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‘We’ve been trying to move forward’: Station nightclub fire survivor on life after tragedy and trauma

“It hurts me to know that there are people ... who feel retraumatized in the moment,” says Gina Russo, the president of The Station Fire Memorial Foundation

Gina Russo of Cranston, R.I. is a survivor of the Station nightclub fire and president of The Station Fire Memorial Foundation. She spoke with the Globe about Jefferey and Michael Derderian, the co-owners of the Station nightclub, and their decision to finally discuss the deadly fire that killed more than 100 people and injured 200 others in 2003.

Why did the Station nightclub owners wait 18 and a half years to come forward with their story? We’ve been trying to move forward.

Although I’m in a great place in my life, other survivors, family members, and friends continue to struggle with guilt and trauma. Being aware of the event’s emotional impact, and how it’s still here, is important to help people heal. In Scott James’ book “Trial by Fire,” I’m featured alongside the nightclub owners, who contributed heavily to the research and explained their perspectives. The “48 Hour” interview (which aired on Oct. 23) revealed nothing new.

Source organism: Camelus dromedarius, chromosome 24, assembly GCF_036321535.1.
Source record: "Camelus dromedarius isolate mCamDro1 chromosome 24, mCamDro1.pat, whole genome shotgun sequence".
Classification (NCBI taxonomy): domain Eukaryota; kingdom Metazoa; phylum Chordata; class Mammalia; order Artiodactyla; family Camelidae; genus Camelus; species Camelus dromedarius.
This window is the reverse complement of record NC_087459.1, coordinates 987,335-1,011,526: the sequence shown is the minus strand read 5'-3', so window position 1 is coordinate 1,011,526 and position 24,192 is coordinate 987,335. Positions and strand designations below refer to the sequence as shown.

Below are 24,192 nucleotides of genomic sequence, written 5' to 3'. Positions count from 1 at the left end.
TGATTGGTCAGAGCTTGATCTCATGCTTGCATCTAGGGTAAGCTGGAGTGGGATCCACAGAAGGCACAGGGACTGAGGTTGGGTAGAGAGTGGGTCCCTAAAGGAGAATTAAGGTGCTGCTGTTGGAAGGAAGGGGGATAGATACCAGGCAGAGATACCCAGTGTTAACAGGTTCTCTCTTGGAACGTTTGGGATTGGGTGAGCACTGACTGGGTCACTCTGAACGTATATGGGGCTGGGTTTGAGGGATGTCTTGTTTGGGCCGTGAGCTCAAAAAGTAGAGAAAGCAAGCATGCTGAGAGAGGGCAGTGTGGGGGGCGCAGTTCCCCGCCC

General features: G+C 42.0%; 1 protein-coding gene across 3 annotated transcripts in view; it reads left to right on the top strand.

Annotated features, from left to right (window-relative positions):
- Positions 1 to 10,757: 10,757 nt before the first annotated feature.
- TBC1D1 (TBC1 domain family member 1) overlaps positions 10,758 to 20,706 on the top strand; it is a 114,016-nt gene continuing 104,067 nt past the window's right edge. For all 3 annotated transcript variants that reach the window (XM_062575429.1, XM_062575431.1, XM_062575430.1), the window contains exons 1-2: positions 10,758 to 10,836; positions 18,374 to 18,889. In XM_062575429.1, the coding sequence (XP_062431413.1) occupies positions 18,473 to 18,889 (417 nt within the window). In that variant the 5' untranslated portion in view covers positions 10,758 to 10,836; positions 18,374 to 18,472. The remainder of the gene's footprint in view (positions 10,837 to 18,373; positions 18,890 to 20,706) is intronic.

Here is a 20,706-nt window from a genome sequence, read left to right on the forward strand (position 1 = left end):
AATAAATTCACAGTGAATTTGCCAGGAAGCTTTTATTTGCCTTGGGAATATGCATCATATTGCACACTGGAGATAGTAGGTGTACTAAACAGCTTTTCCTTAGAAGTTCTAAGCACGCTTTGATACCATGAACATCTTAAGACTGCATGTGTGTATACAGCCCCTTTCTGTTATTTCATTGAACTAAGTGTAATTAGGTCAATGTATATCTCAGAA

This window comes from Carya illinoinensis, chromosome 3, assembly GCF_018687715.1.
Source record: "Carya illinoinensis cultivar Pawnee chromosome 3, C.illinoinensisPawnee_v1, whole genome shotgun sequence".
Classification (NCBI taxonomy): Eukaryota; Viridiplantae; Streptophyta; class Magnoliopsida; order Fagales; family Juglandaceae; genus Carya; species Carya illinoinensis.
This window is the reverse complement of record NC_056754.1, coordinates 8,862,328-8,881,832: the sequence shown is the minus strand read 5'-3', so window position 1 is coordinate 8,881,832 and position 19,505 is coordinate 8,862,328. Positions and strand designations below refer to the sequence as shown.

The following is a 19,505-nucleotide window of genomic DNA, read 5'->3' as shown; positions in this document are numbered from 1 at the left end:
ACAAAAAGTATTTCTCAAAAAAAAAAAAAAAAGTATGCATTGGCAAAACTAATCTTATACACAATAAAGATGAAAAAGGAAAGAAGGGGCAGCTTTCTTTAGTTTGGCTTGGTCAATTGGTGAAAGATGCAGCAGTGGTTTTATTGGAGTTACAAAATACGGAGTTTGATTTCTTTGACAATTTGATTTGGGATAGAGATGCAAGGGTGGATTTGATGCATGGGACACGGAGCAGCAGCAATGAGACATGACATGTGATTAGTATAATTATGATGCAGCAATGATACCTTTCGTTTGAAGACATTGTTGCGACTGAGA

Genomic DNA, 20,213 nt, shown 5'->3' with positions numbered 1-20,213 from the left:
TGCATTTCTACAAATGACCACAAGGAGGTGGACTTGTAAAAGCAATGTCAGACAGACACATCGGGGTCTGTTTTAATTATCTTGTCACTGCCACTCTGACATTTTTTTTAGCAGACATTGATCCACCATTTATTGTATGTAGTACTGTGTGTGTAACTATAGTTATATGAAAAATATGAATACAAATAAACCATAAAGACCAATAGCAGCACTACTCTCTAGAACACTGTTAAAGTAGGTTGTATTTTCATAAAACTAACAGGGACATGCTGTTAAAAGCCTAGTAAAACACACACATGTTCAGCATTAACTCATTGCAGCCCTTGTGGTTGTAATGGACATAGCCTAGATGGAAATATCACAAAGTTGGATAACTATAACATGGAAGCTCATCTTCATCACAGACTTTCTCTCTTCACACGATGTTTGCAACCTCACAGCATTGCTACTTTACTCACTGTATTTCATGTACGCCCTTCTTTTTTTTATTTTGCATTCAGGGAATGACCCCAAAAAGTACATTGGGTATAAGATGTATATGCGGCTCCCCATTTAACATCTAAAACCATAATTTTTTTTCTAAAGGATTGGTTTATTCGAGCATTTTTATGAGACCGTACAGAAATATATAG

It’s a tough situation. Everyone has the right to tell their story but blame, whether toward the owners or bouncer, is hard to let go.

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My personal process of recovery took more than six years and healing, even longer. It began when I released myself from being a “victim,” started sharing my story, and supporting other survivors. It began when I realized that our loved ones who passed away, those 100, would not want us to be stuck in the past.

It hurts me to know that there are people who don’t believe they deserve a better quality of life because they survived the fire, people who feel retraumatized in the moment. To them, I want to say that you can rise above anything. There is nothing so bad in this world that you can’t find your way out of. Life will not be perfect afterward, but surround yourself with good people, find friendships that mean something, and accept that it’ll be difficult, extremely difficult, but it’ll be OK.

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You need to mourn the person you were and love the person you are becoming.